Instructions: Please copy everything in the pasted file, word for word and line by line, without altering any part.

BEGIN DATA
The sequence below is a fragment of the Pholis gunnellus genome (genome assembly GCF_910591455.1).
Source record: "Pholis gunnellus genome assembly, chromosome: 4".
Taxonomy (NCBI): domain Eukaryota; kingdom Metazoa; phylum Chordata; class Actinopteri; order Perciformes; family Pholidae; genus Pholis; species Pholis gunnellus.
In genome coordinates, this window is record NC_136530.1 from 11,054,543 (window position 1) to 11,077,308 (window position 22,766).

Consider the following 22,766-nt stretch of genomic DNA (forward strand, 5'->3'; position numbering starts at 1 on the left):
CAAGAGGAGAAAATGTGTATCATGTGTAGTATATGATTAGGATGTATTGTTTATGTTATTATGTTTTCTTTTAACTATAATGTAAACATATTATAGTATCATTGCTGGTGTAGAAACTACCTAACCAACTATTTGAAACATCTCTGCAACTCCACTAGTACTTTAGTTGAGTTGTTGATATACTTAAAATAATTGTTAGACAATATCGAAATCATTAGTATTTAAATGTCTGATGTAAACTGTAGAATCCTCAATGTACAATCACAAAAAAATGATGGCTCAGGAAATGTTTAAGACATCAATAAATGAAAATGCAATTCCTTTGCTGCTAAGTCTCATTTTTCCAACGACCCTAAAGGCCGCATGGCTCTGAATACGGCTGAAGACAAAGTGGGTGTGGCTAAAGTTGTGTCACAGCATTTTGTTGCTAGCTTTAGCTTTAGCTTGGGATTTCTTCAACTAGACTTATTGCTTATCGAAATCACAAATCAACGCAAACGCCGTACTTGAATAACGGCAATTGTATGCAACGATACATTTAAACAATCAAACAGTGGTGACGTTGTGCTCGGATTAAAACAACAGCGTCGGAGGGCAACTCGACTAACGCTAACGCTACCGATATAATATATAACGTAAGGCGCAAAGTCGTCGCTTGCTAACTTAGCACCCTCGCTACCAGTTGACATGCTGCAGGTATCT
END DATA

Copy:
The sequence below is a fragment of the Pholis gunnellus genome (genome assembly GCF_910591455.1).
Source record: "Pholis gunnellus genome assembly, chromosome: 4".
Taxonomy (NCBI): domain Eukaryota; kingdom Metazoa; phylum Chordata; class Actinopteri; order Perciformes; family Pholidae; genus Pholis; species Pholis gunnellus.
In genome coordinates, this window is record NC_136530.1 from 11,054,543 (window position 1) to 11,077,308 (window position 22,766).

Consider the following 22,766-nt stretch of genomic DNA (forward strand, 5'->3'; position numbering starts at 1 on the left):
CAAGAGGAGAAAATGTGTATCATGTGTAGTATATGATTAGGATGTATTGTTTATGTTATTATGTTTTCTTTTAACTATAATGTAAACATATTATAGTATCATTGCTGGTGTAGAAACTACCTAACCAACTATTTGAAACATCTCTGCAACTCCACTAGTACTTTAGTTGAGTTGTTGATATACTTAAAATAATTGTTAGACAATATCGAAATCATTAGTATTTAAATGTCTGATGTAAACTGTAGAATCCTCAATGTACAATCACAAAAAAATGATGGCTCAGGAAATGTTTAAGACATCAATAAATGAAAATGCAATTCCTTTGCTGCTAAGTCTCATTTTTCCAACGACCCTAAAGGCCGCATGGCTCTGAATACGGCTGAAGACAAAGTGGGTGTGGCTAAAGTTGTGTCACAGCATTTTGTTGCTAGCTTTAGCTTTAGCTTGGGATTTCTTCAACTAGACTTATTGCTTATCGAAATCACAAATCAACGCAAACGCCGTACTTGAATAACGGCAATTGTATGCAACGATACATTTAAACAATCAAACAGTGGTGACGTTGTGCTCGGATTAAAACAACAGCGTCGGAGGGCAACTCGACTAACGCTAACGCTACCGATATAATATATAACGTAAGGCGCAAAGTCGTCGCTTGCTAACTTAGCACCCTCGCTACCAGTTGACATGCTGCAGGTATCT